It started out badly when Gwyn pointed
out that freelance journalist Robert
Scheer had argued in the Los Angeles Times that Robert McNamara,
the U.S. defense secretary during the Vietnam War, ought
to be tried as a war criminal.
Slobodan Milosevic may have been accused of cracking
down on the civilian population of Kosovo, but McNamara,
noted Scheer, had defined much of
South Vietnam as a free-fire zone, where anyone
could be killed, men, women, children.
Moreover, millions of Vietnamese
civilians were killed, whereas the
charges against Milosevic extend to 391 deaths. The usual
defense big powers make against
civilian deaths is that they were accidental --
collateral damage. We didn't mean to do it. But can you
kill millions of civilians
So, not only were McNamara's crimes and
those Milosevic is alleged to have
committed qualitatively alike, McNamara's were quantitatively
greater. So why isn't McNamara under indictment?
Gwyn acknowledges Scheer has a point, but
dismisses it as extreme. Why the point
is extreme, Gwyn doesn't say. He probably means the point has
uncomfortable implications for people in authority, and
hence, is best not pursued by
columnists who prefer to stay on the right side of
traditional power structures.
One stumble behind him, Gwyn staggers on
to the next. "Milosevic appeared
in court in The Hague to hear the charges against him -
genocide and violations of human rights in Kosovo."
Except Milosevic didn't appear in
court to hear charges of genocide read against him.
That's because the charges don't include genocide. There
are charges of persecution, of
deportation, of murder, but not genocide.
Genocide charges arose from the
fertile imaginations of NATO spin doctors,
needing a pretext to justify a massive campaign of aerial
bombing. As Paul Buteux, a political scientist at the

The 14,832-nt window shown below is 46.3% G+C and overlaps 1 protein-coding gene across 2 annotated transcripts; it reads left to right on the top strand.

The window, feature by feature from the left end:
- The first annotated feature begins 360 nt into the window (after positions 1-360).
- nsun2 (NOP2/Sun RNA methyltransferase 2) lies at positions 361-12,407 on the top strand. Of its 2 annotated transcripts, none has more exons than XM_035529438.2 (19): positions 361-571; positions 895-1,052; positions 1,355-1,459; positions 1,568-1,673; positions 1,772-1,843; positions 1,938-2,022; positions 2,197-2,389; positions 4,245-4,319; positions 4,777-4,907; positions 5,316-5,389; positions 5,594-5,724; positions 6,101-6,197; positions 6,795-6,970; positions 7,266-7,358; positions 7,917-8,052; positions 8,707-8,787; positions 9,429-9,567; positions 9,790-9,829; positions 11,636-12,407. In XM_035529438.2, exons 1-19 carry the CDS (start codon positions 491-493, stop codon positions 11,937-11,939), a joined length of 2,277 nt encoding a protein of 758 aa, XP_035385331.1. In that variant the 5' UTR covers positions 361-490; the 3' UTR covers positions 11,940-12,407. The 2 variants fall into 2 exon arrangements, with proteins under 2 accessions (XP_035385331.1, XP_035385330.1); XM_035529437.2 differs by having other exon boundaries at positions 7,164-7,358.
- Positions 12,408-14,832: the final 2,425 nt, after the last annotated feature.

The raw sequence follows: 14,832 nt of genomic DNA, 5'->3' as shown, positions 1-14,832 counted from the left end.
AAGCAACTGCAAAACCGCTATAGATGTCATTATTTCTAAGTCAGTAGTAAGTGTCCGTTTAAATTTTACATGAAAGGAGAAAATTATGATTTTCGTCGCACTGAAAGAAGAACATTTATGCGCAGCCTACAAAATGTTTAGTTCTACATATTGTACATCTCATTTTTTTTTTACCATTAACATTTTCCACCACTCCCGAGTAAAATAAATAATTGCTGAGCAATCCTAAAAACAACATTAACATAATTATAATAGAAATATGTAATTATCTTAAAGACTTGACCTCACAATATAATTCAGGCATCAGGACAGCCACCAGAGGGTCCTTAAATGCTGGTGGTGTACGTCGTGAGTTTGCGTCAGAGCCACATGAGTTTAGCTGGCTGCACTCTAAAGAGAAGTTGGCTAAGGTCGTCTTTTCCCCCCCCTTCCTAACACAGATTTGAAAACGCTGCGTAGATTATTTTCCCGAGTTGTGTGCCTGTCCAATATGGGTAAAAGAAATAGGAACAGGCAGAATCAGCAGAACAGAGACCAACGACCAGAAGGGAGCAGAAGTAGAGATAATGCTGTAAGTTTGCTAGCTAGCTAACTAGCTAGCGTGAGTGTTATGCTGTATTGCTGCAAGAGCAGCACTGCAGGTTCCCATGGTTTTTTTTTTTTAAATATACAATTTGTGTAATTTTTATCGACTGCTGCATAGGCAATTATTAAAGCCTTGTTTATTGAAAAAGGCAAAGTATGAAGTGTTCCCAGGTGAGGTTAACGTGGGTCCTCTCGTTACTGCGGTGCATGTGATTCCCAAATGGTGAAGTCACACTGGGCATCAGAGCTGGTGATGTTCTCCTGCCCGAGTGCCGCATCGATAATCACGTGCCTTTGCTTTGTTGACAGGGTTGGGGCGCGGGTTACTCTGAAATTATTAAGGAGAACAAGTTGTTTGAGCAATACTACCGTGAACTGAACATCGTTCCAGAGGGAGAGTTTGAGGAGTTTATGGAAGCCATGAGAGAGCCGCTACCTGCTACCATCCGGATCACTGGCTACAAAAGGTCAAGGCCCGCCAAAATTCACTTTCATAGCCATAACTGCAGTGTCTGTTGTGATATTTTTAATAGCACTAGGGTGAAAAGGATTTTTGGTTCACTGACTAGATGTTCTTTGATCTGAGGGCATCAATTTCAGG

University of Manitoba put it, "I have no
doubt that whoever was putting those
intelligence reports together prior to the NATO air campaign would
be under pressure to put things in the
worst possible light. There was a
point when the spin doctors came in."
In recent days, the NATO spin has
been resurrected by the media, trotted out
to be placed prominently in stories of Milosevic's appearance in the
dock at The Hague.
Gwyn's third faux pas: "The case
against Milosevic is overwhelming," he
writes. This from a man who can't get the charges
straight. Needless to say, Gwyn's a little
sketchy on the evidence, presenting...well,
Those of a more pensive bent than
Gwyn, might wonder just how overwhelming
the case against Milosevic really is. An AFP story has
chief prosecutor Carla Del Ponte announcing July 3rd that the
trial could last 10 years. One could
hardly imagine a air-tight case taking 10
Meanwhile, in a June 29th report,
Jane's Security warns that " obtaining a
successful prosecution may prove far more difficult" than spiriting
Milosevic to The Hague. "The main problem," the reports says,
"is likely to be a lack of hard
evidence to connect the ousted head of state with
actual crimes alleged to have been committed on the ground in
Hard evidence of genocide is
certainly hard to come by, which may be why
a genocide charge hasn't been made by the Hague Tribunal.
NATO, which once issued foreboding
warnings of 100,000 corpses littered throughout
Kosovo, and then decided 10,000 was more believable, long ago
backed away from even the 10,000 claim,
acknowledging that the body count is well
below 10,000. Dr. Peter Markesteyn, a Winnipeg forensic pathologist
who was among the first war crimes investigators to arrive in
Kosovo after NATO ended its bombing
campaign, said "We were told there were
100,000 bodies everywhere. We performed 1,800 autopsies -- that's
Fewer than 2,000 corpses. None
found in the Trepca mines. No remains in
the vats of sulphuric acid. Most found in isolated graves -- not in
the mass graves NATO warned about. And no
clue as to whether the bodies were those
of KLA fighters, civilians, even whether they were Serbs or ethnic
No wonder then that of all the
incidents on which Slobodan Milosevic
has been indicted for war crimes, the total body count is not
10,000, not even 1,800 -- but 391!
But then maybe Gwyn is privy to
information war crimes investigators and,
even The Hague Tribunal itself, doesn't know about it. Or maybe
not. Maybe he just lives in the rich fantasy world, called
the media, which exists in parallel with
the real world, with only the most tenuous
of connections to what really goes on. A world that doesn't threaten
established authority or great powers or victor's justice.
An extreme view? Gwyn thinks so.
Mr. Steve Gowans is a
writer and political activist who lives in Ottawa, Canada.